Zoning and City Code Considerations for Urban Homesteaders

If you are considering starting a new urban homesteading project, make sure you are aware of the zoning designation and city codes for your area.

  • Two Chickens in a Backyard Garden
    Before considering food-producing animals on your urban homestead, start with neighborhood outreach and be sure to check your city codes.
    Photo by Fotolia/smikeymikey1
  • Complete Idiot's Guide to Urban Homesteading Book Cover
    “The Complete Idiot’s Guide to Urban Homesteading,” by Sundari Elizabeth Kraft, will give beginning urban homesteaders an idea of where to start.
    Cover courtesy Alpha Books

  • Two Chickens in a Backyard Garden
  • Complete Idiot's Guide to Urban Homesteading Book Cover

The urban homesteading movement is growing and flourishing in cities large and small all over the country. Even if you are an apartment dweller with little or no outdoor space, this helpful guide gives you everything you need to know to get a taste of the “country life” in the city. The Complete Idiot’s Guide to Urban Homesteading (Alpha Books, 2011), by Sundari Elizabeth Kraft, will help make your homesteading dreams a reality. In this excerpt, from chapter 2, “City Considerations,” you will find important and helpful information about working with zoning and city codes.

Navigating Your City’s Zoning Code

Zoning codes are pretty much always written by lawyers. So unless you’ve passed the bar exam, don’t feel bad if you find the code difficult to understand. Here are a few tips you can keep in mind as you dive in and attempt to figure out what you are and are not allowed to do:

Know your designation: Start by learning what the zoning designation is for your area. Even if it’s “residential,” there are usually distinctions in the code between residential types (R-1, R-2, etc.). Many cities have a function somewhere on their website that allows you to input your address and receive a bunch of information on your property, including your zoning designation. Or you can call the zoning office and ask.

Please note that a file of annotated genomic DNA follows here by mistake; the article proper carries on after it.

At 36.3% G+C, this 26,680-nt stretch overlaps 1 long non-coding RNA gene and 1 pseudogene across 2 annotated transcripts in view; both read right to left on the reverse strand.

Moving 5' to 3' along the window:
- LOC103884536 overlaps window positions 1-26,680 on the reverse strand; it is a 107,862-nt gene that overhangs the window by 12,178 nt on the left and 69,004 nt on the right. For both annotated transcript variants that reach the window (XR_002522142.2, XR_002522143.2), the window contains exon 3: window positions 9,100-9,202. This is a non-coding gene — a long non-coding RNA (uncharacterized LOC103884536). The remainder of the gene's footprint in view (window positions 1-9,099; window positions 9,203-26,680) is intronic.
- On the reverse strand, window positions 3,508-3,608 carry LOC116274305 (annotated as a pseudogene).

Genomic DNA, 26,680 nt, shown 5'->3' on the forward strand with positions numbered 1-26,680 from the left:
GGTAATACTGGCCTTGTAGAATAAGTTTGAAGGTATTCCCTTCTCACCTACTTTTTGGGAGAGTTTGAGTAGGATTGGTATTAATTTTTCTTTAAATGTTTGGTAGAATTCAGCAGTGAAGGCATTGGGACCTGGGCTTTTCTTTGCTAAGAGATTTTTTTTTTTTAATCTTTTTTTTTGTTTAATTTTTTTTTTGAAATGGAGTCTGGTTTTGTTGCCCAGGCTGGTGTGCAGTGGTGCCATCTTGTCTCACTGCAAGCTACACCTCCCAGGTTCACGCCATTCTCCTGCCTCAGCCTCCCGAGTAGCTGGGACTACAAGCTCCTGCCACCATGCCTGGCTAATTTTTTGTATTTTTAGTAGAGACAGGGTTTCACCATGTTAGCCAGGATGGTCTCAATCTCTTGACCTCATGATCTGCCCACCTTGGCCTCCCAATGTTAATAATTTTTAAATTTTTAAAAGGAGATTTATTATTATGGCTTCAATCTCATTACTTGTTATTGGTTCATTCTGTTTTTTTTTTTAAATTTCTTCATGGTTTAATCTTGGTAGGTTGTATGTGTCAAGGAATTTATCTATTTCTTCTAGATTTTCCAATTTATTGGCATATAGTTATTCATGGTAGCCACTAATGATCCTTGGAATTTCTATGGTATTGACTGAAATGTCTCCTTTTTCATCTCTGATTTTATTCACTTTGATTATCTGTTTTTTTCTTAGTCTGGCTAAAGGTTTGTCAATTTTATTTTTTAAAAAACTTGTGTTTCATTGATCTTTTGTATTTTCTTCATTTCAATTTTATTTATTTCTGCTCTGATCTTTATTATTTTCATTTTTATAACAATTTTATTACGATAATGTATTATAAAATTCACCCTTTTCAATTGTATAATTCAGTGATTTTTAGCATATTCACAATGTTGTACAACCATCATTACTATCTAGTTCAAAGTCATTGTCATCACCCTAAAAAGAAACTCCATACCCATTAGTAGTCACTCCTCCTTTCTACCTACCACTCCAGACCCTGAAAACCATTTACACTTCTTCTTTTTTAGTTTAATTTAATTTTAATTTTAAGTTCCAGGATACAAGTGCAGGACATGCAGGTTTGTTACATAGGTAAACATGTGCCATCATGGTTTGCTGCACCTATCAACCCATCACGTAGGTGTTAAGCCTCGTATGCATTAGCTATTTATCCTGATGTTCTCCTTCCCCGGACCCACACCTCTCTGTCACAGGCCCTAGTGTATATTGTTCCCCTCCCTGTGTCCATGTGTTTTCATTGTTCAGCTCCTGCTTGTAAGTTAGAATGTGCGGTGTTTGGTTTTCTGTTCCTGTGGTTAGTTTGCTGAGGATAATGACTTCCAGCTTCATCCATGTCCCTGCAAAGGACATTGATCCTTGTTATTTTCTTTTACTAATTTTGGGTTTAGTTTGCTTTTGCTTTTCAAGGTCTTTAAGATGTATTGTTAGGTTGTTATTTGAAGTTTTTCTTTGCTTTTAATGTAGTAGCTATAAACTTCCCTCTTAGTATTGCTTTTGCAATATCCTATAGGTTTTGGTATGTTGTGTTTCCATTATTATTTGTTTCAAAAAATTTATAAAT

Search for keywords: Most cities have their zoning code online. However, sometimes it can be difficult to tell which section of the code relates to your questions. Try to find a link that opens the whole code; it will be a large document. Then use the “find” or “search” function in your web browser or PDF reader to locate all the instances of the word you’re looking for, like chicken, goat, or garden.

Call and ask ... and then ask again: Reading page after page of zoning language can be enough to leave you cross-eyed. Sometimes the quickest way to get answers is to call your city’s zoning department and talk with someone. Be sure to make note of the name of the person who’s answering your questions in case you need to reference it in the future.

But here’s the catch: you should probably call back later and direct the same questions to a second person. The people who work for the zoning department certainly do their best, but zoning codes are complex and change frequently. Sometimes the first answer you get isn’t the right one, so it’s best to double-check.

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